Day 2 here I come!
Hosted by Confessions of a Teaching Junkie
Today as I was thinking about what book to post, I went to my stash of math literature. While earning my Masters degree, I took a class based on connecting math and literature. I received a bunch, I mean a BUNCH of different books that have math connections through that class.
When you have that many books, organization is always needed. I decided to use the system that my instructor uses for her books. FIrst you need to get a box of different colored folders. I used the cheap paper folders and they work just dandy. Each color is then assigned a topic.
Blue = Numeration & Operations
Yellow = Geometry
Green = Measurement
Black = Graphing
If you want, you could break it down even more by standard and strands.
Label the folder with the title of your book, put your book inside one pocket, and put any extra resources in the other. Viola! Everything you need in one place and could even be an excellent activity for a substitute.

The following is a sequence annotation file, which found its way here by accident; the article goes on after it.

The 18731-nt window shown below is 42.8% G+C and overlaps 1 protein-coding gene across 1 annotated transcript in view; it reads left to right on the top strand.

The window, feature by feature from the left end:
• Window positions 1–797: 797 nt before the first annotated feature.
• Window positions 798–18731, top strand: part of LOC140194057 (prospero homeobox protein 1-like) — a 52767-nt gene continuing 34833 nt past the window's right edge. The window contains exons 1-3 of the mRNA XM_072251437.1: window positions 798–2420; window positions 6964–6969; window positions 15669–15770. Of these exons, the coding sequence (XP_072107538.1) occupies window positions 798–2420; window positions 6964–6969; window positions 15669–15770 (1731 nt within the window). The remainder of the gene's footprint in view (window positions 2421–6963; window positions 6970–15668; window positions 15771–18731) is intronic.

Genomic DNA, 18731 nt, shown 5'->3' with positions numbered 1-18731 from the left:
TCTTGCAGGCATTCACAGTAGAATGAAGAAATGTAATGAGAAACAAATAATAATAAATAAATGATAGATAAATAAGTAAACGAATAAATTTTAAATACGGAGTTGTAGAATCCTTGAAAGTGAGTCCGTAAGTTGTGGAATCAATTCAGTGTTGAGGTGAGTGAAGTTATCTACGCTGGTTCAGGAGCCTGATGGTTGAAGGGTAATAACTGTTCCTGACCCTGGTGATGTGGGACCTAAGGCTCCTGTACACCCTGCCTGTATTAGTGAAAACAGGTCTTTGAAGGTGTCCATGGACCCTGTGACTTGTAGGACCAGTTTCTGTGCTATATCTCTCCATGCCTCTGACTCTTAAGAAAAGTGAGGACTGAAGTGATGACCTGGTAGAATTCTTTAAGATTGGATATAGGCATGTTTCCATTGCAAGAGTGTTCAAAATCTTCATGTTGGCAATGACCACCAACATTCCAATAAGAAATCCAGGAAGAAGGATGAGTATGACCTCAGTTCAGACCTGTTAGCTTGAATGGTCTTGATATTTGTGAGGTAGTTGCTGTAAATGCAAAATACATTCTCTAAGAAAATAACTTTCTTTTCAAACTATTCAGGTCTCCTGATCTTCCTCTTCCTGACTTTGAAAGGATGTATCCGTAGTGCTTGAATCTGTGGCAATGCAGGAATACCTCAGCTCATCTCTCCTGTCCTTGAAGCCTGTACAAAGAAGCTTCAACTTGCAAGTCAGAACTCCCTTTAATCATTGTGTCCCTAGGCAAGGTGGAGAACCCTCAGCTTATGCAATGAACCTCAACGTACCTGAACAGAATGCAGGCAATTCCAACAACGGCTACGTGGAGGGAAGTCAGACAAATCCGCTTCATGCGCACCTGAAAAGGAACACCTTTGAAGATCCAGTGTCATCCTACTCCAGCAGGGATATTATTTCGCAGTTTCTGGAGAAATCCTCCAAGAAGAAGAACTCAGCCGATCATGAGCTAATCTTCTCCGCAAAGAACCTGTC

Now on to the book for today…
The Greedy Triangle by Marilyn Burns
This is a great book to introduce polygons. However, you can also use it to look for relationships between the number of sides, angles, and vertices in a polygon. As my kids and I read it, we filled out this worksheet & activity that I found for *FREE* on TeachersPayTeachers. I was late on finding this so we weren't able to actually use the marshmallows and toothpicks. Next time! I really like the column that has the kids think of example of that polygon. It's always a good thing to make connections with students' prior knowledge.
Do you connect literature and math?
I plan on sharing more math books throughout the month of May!